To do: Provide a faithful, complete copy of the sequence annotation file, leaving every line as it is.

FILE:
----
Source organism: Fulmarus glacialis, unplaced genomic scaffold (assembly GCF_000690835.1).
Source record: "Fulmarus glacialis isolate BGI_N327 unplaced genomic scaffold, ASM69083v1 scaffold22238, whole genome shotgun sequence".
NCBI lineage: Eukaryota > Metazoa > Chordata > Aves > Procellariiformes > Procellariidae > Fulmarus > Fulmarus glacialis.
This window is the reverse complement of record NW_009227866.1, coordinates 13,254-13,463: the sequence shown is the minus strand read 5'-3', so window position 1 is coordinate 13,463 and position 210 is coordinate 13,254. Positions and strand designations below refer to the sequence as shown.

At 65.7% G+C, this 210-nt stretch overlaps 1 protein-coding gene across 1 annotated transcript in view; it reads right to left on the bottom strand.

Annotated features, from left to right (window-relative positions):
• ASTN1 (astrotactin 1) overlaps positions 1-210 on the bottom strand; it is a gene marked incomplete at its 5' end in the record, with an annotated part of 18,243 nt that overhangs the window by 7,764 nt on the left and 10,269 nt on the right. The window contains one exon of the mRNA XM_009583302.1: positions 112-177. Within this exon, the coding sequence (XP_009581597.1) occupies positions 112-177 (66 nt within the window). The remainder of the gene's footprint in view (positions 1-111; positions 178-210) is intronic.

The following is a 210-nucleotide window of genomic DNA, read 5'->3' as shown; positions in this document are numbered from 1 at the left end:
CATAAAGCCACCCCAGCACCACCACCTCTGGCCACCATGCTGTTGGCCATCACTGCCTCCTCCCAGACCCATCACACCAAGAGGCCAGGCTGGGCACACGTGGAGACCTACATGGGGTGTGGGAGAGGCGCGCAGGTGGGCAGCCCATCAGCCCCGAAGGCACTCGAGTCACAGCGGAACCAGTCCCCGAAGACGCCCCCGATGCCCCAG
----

Source organism: Fulmarus glacialis, unplaced genomic scaffold (assembly GCF_000690835.1).
Source record: "Fulmarus glacialis isolate BGI_N327 unplaced genomic scaffold, ASM69083v1 scaffold22238, whole genome shotgun sequence".
NCBI lineage: Eukaryota > Metazoa > Chordata > Aves > Procellariiformes > Procellariidae > Fulmarus > Fulmarus glacialis.
This window is the reverse complement of record NW_009227866.1, coordinates 13,254-13,463: the sequence shown is the minus strand read 5'-3', so window position 1 is coordinate 13,463 and position 210 is coordinate 13,254. Positions and strand designations below refer to the sequence as shown.

At 65.7% G+C, this 210-nt stretch overlaps 1 protein-coding gene across 1 annotated transcript in view; it reads right to left on the bottom strand.

Annotated features, from left to right (window-relative positions):
• ASTN1 (astrotactin 1) overlaps positions 1-210 on the bottom strand; it is a gene marked incomplete at its 5' end in the record, with an annotated part of 18,243 nt that overhangs the window by 7,764 nt on the left and 10,269 nt on the right. The window contains one exon of the mRNA XM_009583302.1: positions 112-177. Within this exon, the coding sequence (XP_009581597.1) occupies positions 112-177 (66 nt within the window). The remainder of the gene's footprint in view (positions 1-111; positions 178-210) is intronic.

The following is a 210-nucleotide window of genomic DNA, read 5'->3' as shown; positions in this document are numbered from 1 at the left end:
CATAAAGCCACCCCAGCACCACCACCTCTGGCCACCATGCTGTTGGCCATCACTGCCTCCTCCCAGACCCATCACACCAAGAGGCCAGGCTGGGCACACGTGGAGACCTACATGGGGTGTGGGAGAGGCGCGCAGGTGGGCAGCCCATCAGCCCCGAAGGCACTCGAGTCACAGCGGAACCAGTCCCCGAAGACGCCCCCGATGCCCCAG